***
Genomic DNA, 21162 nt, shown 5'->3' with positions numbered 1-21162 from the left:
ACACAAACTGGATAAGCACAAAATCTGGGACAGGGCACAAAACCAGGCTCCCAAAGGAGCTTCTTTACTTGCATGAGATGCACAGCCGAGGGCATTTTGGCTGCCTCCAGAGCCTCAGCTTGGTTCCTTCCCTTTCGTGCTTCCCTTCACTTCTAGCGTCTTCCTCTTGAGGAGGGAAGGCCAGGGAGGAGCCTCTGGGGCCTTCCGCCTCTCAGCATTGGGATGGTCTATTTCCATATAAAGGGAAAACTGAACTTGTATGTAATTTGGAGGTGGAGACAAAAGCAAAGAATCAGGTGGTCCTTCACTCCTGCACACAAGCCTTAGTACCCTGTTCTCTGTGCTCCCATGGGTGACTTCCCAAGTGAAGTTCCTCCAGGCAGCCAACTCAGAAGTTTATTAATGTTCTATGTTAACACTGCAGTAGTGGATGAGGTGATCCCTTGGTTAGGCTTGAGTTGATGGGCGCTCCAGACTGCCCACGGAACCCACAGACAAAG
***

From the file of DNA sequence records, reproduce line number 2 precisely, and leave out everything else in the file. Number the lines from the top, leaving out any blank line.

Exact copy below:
ACACAAACTGGATAAGCACAAAATCTGGGACAGGGCACAAAACCAGGCTCCCAAAGGAGCTTCTTTACTTGCATGAGATGCACAGCCGAGGGCATTTTGGCTGCCTCCAGAGCCTCAGCTTGGTTCCTTCCCTTTCGTGCTTCCCTTCACTTCTAGCGTCTTCCTCTTGAGGAGGGAAGGCCAGGGAGGAGCCTCTGGGGCCTTCCGCCTCTCAGCATTGGGATGGTCTATTTCCATATAAAGGGAAAACTGAACTTGTATGTAATTTGGAGGTGGAGACAAAAGCAAAGAATCAGGTGGTCCTTCACTCCTGCACACAAGCCTTAGTACCCTGTTCTCTGTGCTCCCATGGGTGACTTCCCAAGTGAAGTTCCTCCAGGCAGCCAACTCAGAAGTTTATTAATGTTCTATGTTAACACTGCAGTAGTGGATGAGGTGATCCCTTGGTTAGGCTTGAGTTGATGGGCGCTCCAGACTGCCCACGGAACCCACAGACAAAG